Monday, September 20, 2010

September 20

Several days now successive of bluebird skies & sharp light & the underbreath of winter through the scattering yellow leaves. That auratic sense that only autumn can provide, of the soil smell, & the swaths of crimson, & the cranes flocking south & everywhere, everywhere, the crisp sun. Season of mist & mellow fruitfulness, for Keats. & for me always that attending sense of crepuscular gratitude, if that quite makes sense. How full its fleeting moments, simply because so urgently fleeting, & into & out of such a rich kind of beauty.

Maybe it’s how time seems to lay itself bare for autumn, & how the heart clamors across that landscape. Or maybe I’m doing some temporal accounting anyway. But I feel my childhood bodily come autumn, feel its fugitive joys & its small ruptures in all of their original tenderness. & I feel the scraping wind, & the sunlight settling over the plains, cut in crooked, palsied shapes by the boughs of the oaks & elms & buckeyes. See the long shadows yawning over the stubbled aureate ground. I feel the dry skein of a cornhusk overlong in the heat. Think of the farm, the woodpile against the cold grey stones, the bifurcate branch of peach tree in my hands over the old well, the black jalopies with rock-shattered glass. Or the creek in the valley in Ohio, where we’d cross slow through the water. Or nights falling asleep in the back of the van driving down to Missouri, staring out at the passing night, supine & comfortable. Trees overhanging the lake in Minnesota, & the starshine cleanly reflected at night, such that to swim in the water seemed akin to swimming in the darkling, light-punctured sky. Which is all to say maybe what I love so about autumn is its nostalgia, its collision of urgency & careful recollection. What we were & who we were across those braided strands of our having-been, & how fondly & deeply & dearly we can engage in remembrance even as we notice how irrevocably far we’ve come from those beginnings, how vast that unbridgeable gap between our old selves & our new. Which is everything at once, I think—lovely & stabbing & comforting & celebratory & plain old sad. & how we emerge from our pasts into the violent wonder of the present, over & over again, & find ourselves somehow continually surprised, continuingly overwhelmed by beauty. What a thing, that.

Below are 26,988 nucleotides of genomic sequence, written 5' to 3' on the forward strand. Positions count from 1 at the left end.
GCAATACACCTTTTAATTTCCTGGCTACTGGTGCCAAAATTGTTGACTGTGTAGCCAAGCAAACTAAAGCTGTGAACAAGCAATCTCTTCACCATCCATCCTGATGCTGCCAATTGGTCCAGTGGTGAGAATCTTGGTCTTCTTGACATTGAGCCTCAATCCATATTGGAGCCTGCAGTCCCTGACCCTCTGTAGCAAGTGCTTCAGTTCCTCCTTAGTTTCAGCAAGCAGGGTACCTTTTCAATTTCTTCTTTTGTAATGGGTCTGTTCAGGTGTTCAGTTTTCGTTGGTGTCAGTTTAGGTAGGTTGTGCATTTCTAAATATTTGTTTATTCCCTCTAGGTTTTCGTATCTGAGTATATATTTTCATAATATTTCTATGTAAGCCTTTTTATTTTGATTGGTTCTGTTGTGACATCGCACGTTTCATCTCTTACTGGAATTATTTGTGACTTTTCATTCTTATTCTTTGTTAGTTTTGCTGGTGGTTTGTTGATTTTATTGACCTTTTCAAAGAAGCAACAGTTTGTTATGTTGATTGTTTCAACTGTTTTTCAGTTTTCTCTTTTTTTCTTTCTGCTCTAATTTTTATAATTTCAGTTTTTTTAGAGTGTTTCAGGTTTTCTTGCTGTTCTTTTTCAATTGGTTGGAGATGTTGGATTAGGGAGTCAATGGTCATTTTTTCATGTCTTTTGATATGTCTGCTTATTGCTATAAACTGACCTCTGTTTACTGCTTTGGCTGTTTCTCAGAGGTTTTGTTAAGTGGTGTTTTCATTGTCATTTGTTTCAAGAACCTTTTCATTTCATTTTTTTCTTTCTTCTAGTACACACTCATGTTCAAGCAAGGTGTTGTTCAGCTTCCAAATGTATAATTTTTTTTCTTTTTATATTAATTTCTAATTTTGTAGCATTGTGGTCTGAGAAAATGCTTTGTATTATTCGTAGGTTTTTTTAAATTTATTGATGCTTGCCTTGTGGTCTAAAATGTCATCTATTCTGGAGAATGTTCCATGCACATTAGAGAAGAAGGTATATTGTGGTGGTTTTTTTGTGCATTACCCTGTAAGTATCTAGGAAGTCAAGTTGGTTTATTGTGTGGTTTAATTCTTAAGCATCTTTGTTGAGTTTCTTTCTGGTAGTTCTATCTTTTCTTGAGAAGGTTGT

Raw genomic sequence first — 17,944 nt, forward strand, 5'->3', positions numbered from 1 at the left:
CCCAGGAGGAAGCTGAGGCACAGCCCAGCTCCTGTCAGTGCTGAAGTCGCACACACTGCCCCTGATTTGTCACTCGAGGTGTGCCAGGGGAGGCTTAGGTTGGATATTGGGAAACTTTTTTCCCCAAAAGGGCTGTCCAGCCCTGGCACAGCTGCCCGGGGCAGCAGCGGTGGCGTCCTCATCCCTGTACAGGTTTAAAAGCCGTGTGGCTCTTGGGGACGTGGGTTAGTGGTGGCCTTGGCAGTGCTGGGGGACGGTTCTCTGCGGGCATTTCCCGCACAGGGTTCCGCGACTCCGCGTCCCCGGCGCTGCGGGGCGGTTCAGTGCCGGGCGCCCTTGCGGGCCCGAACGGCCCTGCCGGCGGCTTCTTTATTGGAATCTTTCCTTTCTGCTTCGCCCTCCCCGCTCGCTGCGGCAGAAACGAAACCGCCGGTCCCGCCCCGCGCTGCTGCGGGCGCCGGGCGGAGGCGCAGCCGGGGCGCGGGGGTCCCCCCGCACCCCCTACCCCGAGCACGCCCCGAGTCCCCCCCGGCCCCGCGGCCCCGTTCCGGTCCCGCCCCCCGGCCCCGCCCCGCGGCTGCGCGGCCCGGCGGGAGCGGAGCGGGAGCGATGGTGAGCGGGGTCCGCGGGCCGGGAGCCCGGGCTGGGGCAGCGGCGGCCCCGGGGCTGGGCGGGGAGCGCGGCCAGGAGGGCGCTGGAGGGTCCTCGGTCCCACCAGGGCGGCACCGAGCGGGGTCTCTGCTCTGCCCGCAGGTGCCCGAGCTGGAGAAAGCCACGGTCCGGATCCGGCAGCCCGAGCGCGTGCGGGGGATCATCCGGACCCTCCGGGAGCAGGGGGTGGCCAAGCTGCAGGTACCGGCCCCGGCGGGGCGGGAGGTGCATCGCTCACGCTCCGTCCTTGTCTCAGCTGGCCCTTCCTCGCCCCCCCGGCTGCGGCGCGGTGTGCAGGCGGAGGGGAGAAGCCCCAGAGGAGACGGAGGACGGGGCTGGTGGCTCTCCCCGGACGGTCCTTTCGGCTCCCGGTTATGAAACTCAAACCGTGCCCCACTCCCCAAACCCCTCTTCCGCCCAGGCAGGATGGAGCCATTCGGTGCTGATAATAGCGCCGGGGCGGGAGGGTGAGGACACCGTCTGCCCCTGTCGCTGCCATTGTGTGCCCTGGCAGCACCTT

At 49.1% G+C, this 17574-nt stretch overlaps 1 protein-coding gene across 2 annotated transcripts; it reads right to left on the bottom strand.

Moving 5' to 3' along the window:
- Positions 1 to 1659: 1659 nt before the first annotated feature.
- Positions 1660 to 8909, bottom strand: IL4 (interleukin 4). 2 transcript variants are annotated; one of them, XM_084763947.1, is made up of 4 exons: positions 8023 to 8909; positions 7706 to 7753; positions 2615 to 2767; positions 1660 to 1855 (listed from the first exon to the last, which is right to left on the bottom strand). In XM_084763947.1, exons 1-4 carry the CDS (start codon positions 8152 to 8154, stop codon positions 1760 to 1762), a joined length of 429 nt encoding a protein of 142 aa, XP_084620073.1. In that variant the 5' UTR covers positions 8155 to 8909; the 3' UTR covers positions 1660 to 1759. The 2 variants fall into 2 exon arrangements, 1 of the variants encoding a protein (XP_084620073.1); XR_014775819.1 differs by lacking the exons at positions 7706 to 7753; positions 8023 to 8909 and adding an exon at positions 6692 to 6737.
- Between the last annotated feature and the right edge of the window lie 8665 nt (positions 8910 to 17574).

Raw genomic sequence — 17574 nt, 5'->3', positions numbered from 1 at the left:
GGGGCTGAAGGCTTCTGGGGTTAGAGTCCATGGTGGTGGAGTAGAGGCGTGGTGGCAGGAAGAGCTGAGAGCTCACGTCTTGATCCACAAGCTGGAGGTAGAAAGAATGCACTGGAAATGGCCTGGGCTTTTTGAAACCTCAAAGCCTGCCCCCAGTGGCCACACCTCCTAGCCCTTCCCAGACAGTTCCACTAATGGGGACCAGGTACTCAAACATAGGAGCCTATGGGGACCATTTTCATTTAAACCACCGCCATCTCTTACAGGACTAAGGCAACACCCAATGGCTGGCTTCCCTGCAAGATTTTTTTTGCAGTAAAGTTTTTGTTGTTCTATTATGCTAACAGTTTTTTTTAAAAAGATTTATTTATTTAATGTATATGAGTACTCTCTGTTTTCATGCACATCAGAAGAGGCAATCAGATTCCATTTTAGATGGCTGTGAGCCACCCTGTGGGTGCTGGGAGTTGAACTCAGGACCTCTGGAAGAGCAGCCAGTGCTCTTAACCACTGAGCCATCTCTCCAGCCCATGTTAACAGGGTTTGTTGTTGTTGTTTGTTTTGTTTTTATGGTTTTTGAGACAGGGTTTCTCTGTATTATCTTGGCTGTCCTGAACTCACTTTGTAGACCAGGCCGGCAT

Friday, September 3, 2010

September 3

Here the autumn sweeps in again in its dappled vermilions & russets & blazing golds, & the crisp light sieving the world in fine shadow. The frosts beginning in the morning, temperatures hovering around freezing & rising only slow & languid through the waning daylight. & autumn here absurdly beautiful. I walk slack-jawed & awed by it. Yesterday, we walked towards Carlo Ridge, forgetting moose hunting season began on the first. The trail splays out, ten feet wide, rutted with horseshoe prints indented where the mud gives & pulls their legs down. We turned & headed back to what may be the most plentiful patch of blueberries I’ve found. The dogs, after observing us picking, have taken to berry eating, & slowly, methodically, plod bush to bush nibbling carefully to avoid the dun leaves. Willa’s paws show streaks of stained purple. Moose, I think, may well have swiftly developed a keen addiction, given his particular vigor & voracity among the berries. But there is something to it, pausing, kneeling down in that quiet, hearing the soft sound of the dogs leisurely in their eating, smelling the sweetness of the loam & tundra. Raise your eye from that scene & wonder how ever you could leave it. I am tendriling into the ground here.

& otherwise, it’s the thought of mushing now occupies the bulk of my thinking. I look for snowclouds, I hope for cold. I spend more time with the dogs in the yard, talk to them about the winter, about my thrill at the thought of it. We’re all ready for the shift, for that blanketing quiet to fall over us, for summer’s dizzying pace to slow & abruptly halt. I am worn down, decidedly, & I am turning my eye to the Labor Day flush, when the boards go up over the windows & the buses disappear & with them the hordes of visitors. & then it’s just the wide open empty park, & the snow, & the sound of the wind, & the long & lovely yawn of winter.